Let’s find out why physicians sometimes contradict each other from a statistical perspective. And see how students can learn from that.
When dealing with a difficult question, we tend to seek the answer for a simpler one, that seems to be relevant. However, a seductive trap awaits us here. Come with me, I’ll show you the world of surrogate endpoints.
We hear the word “evidence-based medicine” too often but why is evidence-based medicine important? And what’s the difference between eminence-based medicine? This post addresses those questions and give some examples of both evidence and eminence-based medicine practice.
Cochrane is carrying out some research into the teaching and learning of evidence-based practice in a range of settings, and in particular whether there are barriers to the effective learning about EBP among medical students, junior clinicians, or others. Your answers to this set of questions will help us understand possible future development for use Cochrane in teaching and learning.
Heidi reviews ‘Systematic Reviews in Health Care: A Practical Guide’ written by Paul Glasziou, Les Irwig, Chris Bain and Graham Colditz
A description of the two types of data analysis – “As Treated” and “Intention to Treat” – using a hypothetical trial as an example
Medically unexplained physical symptoms. The notion of physical symptoms having no medical causes is not an old one; when is it really a Somatoform disorder and what is the best treatment? Two new Cochrane reviews help answer the question.
In this post you are going to figure out how to interpret the evaluation of diagnostic tests through sensitivity and specificity.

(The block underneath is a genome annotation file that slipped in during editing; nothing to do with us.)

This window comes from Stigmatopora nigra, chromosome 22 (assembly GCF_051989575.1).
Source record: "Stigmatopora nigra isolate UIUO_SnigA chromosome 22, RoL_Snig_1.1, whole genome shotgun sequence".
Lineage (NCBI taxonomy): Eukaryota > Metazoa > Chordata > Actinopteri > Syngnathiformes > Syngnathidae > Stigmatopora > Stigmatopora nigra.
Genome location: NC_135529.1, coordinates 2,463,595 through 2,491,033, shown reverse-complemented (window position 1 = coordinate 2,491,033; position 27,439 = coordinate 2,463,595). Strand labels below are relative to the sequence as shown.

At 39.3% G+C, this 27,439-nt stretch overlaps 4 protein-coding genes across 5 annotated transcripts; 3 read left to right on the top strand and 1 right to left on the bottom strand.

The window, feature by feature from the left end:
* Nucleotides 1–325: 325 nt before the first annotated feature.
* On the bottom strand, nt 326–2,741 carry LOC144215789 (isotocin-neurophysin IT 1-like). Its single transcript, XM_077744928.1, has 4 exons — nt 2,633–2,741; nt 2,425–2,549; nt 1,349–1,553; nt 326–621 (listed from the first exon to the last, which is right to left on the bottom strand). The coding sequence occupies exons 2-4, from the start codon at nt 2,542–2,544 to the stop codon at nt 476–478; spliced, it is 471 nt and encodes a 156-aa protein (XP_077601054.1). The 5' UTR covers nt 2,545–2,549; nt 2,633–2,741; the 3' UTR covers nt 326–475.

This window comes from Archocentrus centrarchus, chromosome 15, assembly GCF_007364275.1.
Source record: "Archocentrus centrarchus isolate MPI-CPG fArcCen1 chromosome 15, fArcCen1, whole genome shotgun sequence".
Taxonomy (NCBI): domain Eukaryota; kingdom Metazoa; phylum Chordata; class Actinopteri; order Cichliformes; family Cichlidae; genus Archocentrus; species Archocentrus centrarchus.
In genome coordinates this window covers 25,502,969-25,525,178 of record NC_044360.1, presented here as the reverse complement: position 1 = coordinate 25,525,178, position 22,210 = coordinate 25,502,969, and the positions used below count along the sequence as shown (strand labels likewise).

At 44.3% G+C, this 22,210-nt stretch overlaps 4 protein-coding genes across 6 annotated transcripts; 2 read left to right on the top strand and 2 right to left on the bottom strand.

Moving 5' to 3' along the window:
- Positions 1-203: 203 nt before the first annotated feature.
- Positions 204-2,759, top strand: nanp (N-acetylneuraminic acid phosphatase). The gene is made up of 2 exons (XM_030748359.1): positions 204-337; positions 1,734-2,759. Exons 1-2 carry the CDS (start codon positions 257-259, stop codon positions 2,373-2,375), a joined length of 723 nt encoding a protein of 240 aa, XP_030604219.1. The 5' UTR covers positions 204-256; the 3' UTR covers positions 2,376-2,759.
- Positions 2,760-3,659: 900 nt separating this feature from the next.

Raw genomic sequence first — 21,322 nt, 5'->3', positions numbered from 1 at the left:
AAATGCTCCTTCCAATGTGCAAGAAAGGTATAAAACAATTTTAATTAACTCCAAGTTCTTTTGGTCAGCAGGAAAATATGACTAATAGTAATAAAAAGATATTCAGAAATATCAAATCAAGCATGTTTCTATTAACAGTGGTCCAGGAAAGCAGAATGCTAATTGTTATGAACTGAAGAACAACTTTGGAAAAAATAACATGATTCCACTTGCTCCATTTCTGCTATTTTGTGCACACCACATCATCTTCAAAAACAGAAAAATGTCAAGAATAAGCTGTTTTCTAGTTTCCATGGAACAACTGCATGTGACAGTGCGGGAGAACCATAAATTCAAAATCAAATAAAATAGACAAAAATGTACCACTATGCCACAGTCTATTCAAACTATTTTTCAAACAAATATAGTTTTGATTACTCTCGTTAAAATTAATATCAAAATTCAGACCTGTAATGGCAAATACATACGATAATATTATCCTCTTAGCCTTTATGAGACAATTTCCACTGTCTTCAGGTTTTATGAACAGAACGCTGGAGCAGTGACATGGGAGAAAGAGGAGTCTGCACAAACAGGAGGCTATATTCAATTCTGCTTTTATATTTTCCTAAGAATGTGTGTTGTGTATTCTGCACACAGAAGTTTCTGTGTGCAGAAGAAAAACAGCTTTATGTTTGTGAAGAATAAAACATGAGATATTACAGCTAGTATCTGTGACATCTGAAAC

Let’s be honest, Evidence-Based Medicine is great. But it’s not perfect. Issues such as the lack of publishing of negative results need to be understood and tackled. In this Youtube video, Prof David Nealy does just that.
In the second in our series of articles reviewing the health evidence tools produced by McMaster University, Harkanwal Randhawa examines Health Evidence™, a database of systematic reviews around the subject of public health.
We are launching a new, year long campaign to promote students globally to ask What’s the Evidence?
Thankfully, this “less is more” idea seems to be a movement gaining serious momentum in the medical world to “wind back the harms of too much medicine”.
Dannky Minkow describes a new initiative aimed at getting health care professionals to take another look at their use of non evidence-based and wasteful practices.
Advancing techniques and mechanization in every field has led to newer computer or written questionnaires in the field of medicine.
One often is confused whether to rely on these questionnaires or carry out oral history taking which has been prevalent for ages?
here’s an insight to it through various researches…